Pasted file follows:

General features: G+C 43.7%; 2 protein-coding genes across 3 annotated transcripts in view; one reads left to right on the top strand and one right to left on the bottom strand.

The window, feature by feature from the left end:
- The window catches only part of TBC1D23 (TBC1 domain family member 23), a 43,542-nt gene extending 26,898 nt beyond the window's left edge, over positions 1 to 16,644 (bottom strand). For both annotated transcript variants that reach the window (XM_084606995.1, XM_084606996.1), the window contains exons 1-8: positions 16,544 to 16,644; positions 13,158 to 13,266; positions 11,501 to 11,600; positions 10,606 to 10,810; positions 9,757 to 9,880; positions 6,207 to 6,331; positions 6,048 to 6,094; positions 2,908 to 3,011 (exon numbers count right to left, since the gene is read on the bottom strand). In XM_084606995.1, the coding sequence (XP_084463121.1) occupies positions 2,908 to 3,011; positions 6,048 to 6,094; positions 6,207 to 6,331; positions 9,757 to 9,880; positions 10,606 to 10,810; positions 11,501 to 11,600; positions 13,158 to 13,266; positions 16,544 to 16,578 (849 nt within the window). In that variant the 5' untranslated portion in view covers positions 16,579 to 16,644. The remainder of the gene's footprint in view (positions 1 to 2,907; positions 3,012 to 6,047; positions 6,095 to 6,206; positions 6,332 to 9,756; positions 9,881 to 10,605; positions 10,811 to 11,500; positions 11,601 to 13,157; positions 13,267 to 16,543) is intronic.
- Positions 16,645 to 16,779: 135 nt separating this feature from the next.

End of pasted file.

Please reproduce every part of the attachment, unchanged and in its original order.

General features: G+C 43.7%; 2 protein-coding genes across 3 annotated transcripts in view; one reads left to right on the top strand and one right to left on the bottom strand.

The window, feature by feature from the left end:
- The window catches only part of TBC1D23 (TBC1 domain family member 23), a 43,542-nt gene extending 26,898 nt beyond the window's left edge, over positions 1 to 16,644 (bottom strand). For both annotated transcript variants that reach the window (XM_084606995.1, XM_084606996.1), the window contains exons 1-8: positions 16,544 to 16,644; positions 13,158 to 13,266; positions 11,501 to 11,600; positions 10,606 to 10,810; positions 9,757 to 9,880; positions 6,207 to 6,331; positions 6,048 to 6,094; positions 2,908 to 3,011 (exon numbers count right to left, since the gene is read on the bottom strand). In XM_084606995.1, the coding sequence (XP_084463121.1) occupies positions 2,908 to 3,011; positions 6,048 to 6,094; positions 6,207 to 6,331; positions 9,757 to 9,880; positions 10,606 to 10,810; positions 11,501 to 11,600; positions 13,158 to 13,266; positions 16,544 to 16,578 (849 nt within the window). In that variant the 5' untranslated portion in view covers positions 16,579 to 16,644. The remainder of the gene's footprint in view (positions 1 to 2,907; positions 3,012 to 6,047; positions 6,095 to 6,206; positions 6,332 to 9,756; positions 9,881 to 10,605; positions 10,811 to 11,500; positions 11,601 to 13,157; positions 13,267 to 16,543) is intronic.
- Positions 16,645 to 16,779: 135 nt separating this feature from the next.